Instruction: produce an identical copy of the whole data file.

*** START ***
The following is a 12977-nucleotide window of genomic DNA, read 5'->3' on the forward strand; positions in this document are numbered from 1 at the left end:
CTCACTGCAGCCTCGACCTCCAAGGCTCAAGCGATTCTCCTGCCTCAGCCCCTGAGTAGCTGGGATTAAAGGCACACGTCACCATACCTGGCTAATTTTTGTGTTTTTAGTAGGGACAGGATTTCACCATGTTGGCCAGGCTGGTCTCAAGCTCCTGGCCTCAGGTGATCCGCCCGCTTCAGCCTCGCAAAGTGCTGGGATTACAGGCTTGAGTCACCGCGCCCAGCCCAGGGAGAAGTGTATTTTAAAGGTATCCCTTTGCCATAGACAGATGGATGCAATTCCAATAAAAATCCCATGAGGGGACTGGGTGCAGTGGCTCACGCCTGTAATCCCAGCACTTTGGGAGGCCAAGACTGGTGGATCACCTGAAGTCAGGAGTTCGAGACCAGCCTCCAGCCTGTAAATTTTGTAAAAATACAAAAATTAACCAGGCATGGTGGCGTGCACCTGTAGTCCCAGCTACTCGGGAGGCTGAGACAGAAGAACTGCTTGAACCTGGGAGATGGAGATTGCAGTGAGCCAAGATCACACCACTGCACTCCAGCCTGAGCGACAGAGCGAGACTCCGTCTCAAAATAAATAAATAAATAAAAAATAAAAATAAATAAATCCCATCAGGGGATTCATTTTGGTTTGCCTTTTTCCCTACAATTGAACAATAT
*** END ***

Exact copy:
The following is a 12977-nucleotide window of genomic DNA, read 5'->3' on the forward strand; positions in this document are numbered from 1 at the left end:
CTCACTGCAGCCTCGACCTCCAAGGCTCAAGCGATTCTCCTGCCTCAGCCCCTGAGTAGCTGGGATTAAAGGCACACGTCACCATACCTGGCTAATTTTTGTGTTTTTAGTAGGGACAGGATTTCACCATGTTGGCCAGGCTGGTCTCAAGCTCCTGGCCTCAGGTGATCCGCCCGCTTCAGCCTCGCAAAGTGCTGGGATTACAGGCTTGAGTCACCGCGCCCAGCCCAGGGAGAAGTGTATTTTAAAGGTATCCCTTTGCCATAGACAGATGGATGCAATTCCAATAAAAATCCCATGAGGGGACTGGGTGCAGTGGCTCACGCCTGTAATCCCAGCACTTTGGGAGGCCAAGACTGGTGGATCACCTGAAGTCAGGAGTTCGAGACCAGCCTCCAGCCTGTAAATTTTGTAAAAATACAAAAATTAACCAGGCATGGTGGCGTGCACCTGTAGTCCCAGCTACTCGGGAGGCTGAGACAGAAGAACTGCTTGAACCTGGGAGATGGAGATTGCAGTGAGCCAAGATCACACCACTGCACTCCAGCCTGAGCGACAGAGCGAGACTCCGTCTCAAAATAAATAAATAAATAAAAAATAAAAATAAATAAATCCCATCAGGGGATTCATTTTGGTTTGCCTTTTTCCCTACAATTGAACAATAT